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Walter Carter
WW1 Soldier's Tale

30th April 1915

Walter: Well I ain’t never known a day like today! We’ve had a few working parties go out recently… that’s where you has to go out in a group to do things like road building or fetching up wire and ammunition… and today I was picked for one! There was 2 officers and 100 of us men, and we marched to the ‘Indian Village’, up by Richebourg-L'avoue. They calls it the ‘Indian Village’ because the Meerut Division of the Indian Army is there and they has all the special ways of doing their food properly and places where they can pray. Glad they’ve got that now – at the start of the war no one really thought about what they might prefer to eat. It was quite a shock to go there if I’m honest… I mean, you do get people from different countries in Battersea but I ain’t never seen an Indian soldier before… it’s just like you said Rose, they has these turbans to keep their hair in. Some of them speak a bit of English though. I had a word with a fellow called Sidh who said the winter’s been very hard for them. They come from a hot climate see and they didn’t have all the gear to keep warm… He said he volunteered when he saw a poster that said there’d be "lots of rest, lots of respect, very little danger and a good salary”… but he’s written home since to say it ain’t like that.

30 April 1915 Indian Village

To see a feature on Indian soldiers in WWI on Hindi news channel NDTV, visit

28th April 1915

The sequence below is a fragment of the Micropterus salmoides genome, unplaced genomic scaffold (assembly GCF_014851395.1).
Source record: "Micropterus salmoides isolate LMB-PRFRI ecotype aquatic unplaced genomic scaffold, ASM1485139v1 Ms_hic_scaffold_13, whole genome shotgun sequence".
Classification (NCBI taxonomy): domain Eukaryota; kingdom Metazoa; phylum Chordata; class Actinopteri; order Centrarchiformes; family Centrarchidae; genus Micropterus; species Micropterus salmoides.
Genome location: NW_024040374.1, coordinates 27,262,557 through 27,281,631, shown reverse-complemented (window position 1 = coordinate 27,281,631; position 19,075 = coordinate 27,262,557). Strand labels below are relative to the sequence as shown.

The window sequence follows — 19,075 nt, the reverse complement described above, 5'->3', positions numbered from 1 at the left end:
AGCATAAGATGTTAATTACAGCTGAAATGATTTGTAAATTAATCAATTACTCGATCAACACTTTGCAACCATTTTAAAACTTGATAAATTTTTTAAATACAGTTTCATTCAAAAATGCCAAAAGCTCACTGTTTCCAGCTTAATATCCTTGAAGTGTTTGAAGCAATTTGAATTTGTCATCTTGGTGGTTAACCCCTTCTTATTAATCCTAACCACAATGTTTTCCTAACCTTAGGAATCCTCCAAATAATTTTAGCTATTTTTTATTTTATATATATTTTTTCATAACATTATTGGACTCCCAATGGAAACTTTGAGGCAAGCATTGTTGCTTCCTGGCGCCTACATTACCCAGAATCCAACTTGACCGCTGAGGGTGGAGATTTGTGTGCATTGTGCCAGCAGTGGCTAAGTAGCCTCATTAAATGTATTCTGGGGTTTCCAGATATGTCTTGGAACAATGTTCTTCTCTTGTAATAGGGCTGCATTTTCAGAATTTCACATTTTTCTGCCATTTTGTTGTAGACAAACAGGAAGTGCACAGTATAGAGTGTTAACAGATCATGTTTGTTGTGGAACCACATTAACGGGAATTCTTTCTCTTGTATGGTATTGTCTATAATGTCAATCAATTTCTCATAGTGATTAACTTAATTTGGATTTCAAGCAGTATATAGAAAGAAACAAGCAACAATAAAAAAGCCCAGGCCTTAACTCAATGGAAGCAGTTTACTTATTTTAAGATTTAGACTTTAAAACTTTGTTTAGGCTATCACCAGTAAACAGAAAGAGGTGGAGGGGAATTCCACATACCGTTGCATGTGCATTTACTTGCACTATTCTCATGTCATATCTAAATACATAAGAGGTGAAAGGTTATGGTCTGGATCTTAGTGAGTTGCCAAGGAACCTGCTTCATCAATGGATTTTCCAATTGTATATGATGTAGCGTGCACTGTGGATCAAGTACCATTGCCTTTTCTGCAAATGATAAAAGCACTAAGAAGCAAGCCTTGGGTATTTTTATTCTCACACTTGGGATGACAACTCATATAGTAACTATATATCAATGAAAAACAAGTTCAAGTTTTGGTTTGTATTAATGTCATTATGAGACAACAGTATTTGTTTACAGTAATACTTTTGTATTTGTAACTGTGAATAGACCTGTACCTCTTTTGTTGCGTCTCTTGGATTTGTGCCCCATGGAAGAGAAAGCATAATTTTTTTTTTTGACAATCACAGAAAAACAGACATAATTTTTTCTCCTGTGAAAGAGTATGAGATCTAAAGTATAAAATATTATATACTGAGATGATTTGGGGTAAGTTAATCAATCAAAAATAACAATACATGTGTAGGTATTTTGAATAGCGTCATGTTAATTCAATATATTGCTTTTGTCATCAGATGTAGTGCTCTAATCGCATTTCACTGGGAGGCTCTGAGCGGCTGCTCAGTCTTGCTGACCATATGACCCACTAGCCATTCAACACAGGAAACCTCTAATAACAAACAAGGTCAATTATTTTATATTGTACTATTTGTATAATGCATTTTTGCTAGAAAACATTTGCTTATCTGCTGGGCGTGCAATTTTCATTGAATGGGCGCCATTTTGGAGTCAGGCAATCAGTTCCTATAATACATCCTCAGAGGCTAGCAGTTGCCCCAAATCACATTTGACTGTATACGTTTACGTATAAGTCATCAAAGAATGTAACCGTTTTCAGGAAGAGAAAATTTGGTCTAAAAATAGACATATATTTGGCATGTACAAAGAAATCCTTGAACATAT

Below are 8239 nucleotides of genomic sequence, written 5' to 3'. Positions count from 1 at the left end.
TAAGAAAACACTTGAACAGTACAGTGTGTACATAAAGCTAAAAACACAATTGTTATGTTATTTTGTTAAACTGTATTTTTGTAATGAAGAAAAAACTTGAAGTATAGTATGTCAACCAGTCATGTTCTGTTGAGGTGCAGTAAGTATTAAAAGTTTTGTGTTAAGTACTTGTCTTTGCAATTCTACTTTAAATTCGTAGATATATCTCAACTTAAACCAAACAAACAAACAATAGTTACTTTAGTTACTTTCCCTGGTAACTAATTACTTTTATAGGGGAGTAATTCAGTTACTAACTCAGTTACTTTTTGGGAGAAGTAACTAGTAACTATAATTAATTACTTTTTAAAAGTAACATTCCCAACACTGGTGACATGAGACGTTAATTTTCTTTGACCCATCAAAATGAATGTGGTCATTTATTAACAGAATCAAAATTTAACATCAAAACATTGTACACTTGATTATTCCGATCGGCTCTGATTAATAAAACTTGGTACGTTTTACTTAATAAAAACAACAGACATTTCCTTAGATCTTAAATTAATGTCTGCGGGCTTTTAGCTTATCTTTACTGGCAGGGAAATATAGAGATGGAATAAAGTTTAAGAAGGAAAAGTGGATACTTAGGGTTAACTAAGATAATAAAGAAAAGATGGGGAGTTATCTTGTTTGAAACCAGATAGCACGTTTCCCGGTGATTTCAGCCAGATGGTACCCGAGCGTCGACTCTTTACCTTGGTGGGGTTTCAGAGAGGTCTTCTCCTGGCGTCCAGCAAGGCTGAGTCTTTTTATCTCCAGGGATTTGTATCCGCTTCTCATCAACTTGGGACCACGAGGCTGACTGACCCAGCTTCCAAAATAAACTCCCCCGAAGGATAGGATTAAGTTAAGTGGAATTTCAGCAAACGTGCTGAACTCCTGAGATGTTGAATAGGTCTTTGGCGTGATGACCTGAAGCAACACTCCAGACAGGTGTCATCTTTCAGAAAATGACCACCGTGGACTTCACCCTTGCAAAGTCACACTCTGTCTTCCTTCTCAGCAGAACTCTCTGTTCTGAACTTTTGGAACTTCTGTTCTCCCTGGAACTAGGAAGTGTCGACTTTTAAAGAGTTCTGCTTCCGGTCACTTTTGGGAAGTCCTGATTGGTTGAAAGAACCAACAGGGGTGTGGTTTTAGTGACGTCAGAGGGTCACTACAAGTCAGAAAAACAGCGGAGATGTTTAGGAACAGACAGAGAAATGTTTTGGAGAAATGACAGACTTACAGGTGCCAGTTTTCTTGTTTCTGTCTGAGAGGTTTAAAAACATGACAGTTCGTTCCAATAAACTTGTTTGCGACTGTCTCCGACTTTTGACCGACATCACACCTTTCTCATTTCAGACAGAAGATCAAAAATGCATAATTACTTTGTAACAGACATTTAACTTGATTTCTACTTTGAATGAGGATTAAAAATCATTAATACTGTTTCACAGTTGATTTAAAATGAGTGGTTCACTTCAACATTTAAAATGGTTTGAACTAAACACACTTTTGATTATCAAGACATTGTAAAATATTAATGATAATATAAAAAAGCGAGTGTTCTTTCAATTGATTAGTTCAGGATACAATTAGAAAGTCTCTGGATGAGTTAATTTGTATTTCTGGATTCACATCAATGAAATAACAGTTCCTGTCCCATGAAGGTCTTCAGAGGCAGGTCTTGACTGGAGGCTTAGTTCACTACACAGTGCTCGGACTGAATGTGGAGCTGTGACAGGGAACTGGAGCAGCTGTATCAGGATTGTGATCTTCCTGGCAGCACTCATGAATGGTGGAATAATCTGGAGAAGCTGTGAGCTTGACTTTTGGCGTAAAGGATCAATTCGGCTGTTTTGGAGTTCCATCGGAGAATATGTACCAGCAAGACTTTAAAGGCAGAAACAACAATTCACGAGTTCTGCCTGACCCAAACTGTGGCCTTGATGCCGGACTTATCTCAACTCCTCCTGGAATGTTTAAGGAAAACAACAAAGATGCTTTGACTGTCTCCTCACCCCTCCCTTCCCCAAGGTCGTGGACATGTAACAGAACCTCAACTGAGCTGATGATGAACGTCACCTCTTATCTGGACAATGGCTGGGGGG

Walter: It’s another sunny day – Fred’s been going about saying it’s as hot as summer! And it seems there’s something doing everywhere except here… They’re fighting around Ypres still and they say the enemy made it over the Yser canal... everyone reckons they’re heading for Dunkirk. Wish we could have a go at them – I gets angry thinking about them getting that far. And then our chaps from Australia, New Zealand and home, plus the French, have landed on either side of the Dardanelles strait, out at the Gallipoli peninsula... Hope it’s going alright for them – Corporal Dart reckons the terrain is tricky out that way. Got to go – just heard we’re getting relieved by the 24th Londons – they’re South London Terriers too, from the drill hall in Kennington.

To watch a documentary about the Gallipoli campaign, visit

25th April 1915

Rose: Well everyone, I’ve been moved! No more jolting about on hospital trains, I’ve been sent nearer to the line – to be part of a ‘Field Ambulance’. Now, a Field Ambulance ain’t a vehicle – it’s a unit of the Royal Army Medical Corps, made up of all sorts of medical officers and nurses and orderlies and we treats soldiers quite close to the action… my pal Florence said we’re now ‘at the back of the front’! She’s a clever one. Anyway it’s all go already with this gas-fumes business – the medical staff here have been doing experiments in a barn to try and find a way to stop it. They keep going in and out with masks soaked in different antidotes… I don’t know how well any of it’s working though and they’ve all got rotten coughs now. One fellow had too much chlorine and couldn’t breathe – we had to give him fumes of ammonia until he felt better…

Walter: Well at least they’re working on it! Makes me feel a bit better. We’re back in the line now –not much doing but you still got to be careful of snipers and mortars. We’ve had a couple of fellows wounded.

Rose: Sorry to hear it Walt – hope they pull through. Good news here though – our fellows in the barn have figured out something to put over their mouths so they can go and help anyone caught in this gas without suffering themselves! They do work quick.

To find out more about field ambulances, visit

April 23rd 1915